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Why does my dog love rolling in fox poo?

Why does my dog love rolling in fox poo?

Pets rolling in carcasses and the faeces of other animals is particularly unpleasant for owners, and most of us who own dogs have had the fun task of washing the stink and mess off our pet before letting them back indoors. However its very hard to prevent such an instinctive behaviour, and we know some dogs find it harder to resist than others.

Rolling in strong smelling substances is thought to be a behaviour handed down from their ancestors. There are different theories about why they do this:

It  disguises their own scent, and smelling more like their environment they can get closer to their prey before being detected.

They can take back the scent to inform their pack of their find.

It is also possible that some dogs roll as it results in a response from their owners. Unfortunately, dogs don’t like it when they smell all flowery and clean, so try washing your dog in non perfumed products as using a perfumed shampoo might only intensify their need to mask the new fragrance.

Although our pet dogs no longer need to hunt, some have retained the desire to do roll in poo or a dead animal, particularly after a bath. Stopping them is difficult. One of the best ways is to develop a really good recall, be vigilant, and call him back whenever he has been sniffing in the same spot for too long. If you know your dog is about to roll, then teach him a ‘Leave it’ command, which you give just as he lowers his head to begin rolling. Always call your dog away immediately and make sure that you reward him well with a game, a toy or a tasty titbit to ensure he comes quickly next time. If you can’t get your command in quick enough, then keep your dog closer to you and distract him by playing games until you have passed the tricky area.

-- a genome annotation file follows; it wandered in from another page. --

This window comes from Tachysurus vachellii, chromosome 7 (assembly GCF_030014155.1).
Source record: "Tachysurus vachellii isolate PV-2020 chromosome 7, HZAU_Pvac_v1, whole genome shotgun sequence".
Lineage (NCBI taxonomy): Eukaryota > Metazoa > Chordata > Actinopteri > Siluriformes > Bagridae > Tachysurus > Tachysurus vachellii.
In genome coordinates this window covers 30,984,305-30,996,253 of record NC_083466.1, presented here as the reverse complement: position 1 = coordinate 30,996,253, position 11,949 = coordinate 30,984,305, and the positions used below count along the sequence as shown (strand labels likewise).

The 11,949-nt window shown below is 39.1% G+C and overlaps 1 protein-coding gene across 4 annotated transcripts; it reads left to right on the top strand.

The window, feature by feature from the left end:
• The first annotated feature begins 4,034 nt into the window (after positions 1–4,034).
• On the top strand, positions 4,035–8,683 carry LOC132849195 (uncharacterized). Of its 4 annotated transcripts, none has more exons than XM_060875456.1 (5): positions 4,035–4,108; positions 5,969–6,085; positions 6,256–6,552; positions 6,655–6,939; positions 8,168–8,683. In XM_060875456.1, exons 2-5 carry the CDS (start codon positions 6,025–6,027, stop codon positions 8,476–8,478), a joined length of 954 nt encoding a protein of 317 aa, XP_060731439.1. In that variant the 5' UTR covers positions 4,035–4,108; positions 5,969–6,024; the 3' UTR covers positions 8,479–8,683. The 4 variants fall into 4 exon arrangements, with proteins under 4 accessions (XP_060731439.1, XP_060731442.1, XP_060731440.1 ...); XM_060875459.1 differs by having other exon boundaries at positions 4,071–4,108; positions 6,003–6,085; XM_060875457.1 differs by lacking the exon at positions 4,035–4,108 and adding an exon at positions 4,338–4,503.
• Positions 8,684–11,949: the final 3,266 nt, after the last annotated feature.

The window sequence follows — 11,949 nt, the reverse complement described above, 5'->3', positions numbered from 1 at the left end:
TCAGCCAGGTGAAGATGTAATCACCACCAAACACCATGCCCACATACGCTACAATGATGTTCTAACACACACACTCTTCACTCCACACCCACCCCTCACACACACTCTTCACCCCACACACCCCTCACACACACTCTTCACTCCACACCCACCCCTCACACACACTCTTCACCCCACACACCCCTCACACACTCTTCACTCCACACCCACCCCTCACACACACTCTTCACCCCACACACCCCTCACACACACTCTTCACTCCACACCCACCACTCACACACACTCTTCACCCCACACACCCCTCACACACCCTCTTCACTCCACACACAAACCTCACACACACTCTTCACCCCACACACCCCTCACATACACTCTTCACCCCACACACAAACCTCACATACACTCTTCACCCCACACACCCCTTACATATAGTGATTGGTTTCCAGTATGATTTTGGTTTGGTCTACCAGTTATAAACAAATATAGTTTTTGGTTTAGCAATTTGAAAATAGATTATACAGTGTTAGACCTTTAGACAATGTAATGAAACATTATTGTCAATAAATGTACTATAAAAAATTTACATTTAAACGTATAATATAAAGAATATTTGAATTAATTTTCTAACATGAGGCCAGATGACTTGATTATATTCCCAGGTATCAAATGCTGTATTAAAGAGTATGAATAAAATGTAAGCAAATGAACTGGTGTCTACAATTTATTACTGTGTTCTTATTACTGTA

Aversion therapy is another approach. Every single time he goes to roll, interrupt the behaviour by spraying him with water, throwing a can full of pennies near him (not at him), or by making a loud obnoxious noise to convince him that rolling in the ‘whatever’ really isn’t worth it! A useful tool is a Pet Corrector spray which you can purchase from your local pet shop or via the internet.

As a last resort, you could try wiping him over with a cloth carrying the scent of the pack before he goes out. Keep this in the laundry basket where it will pick up all sorts of strong scents associated with the pack!

Good luck!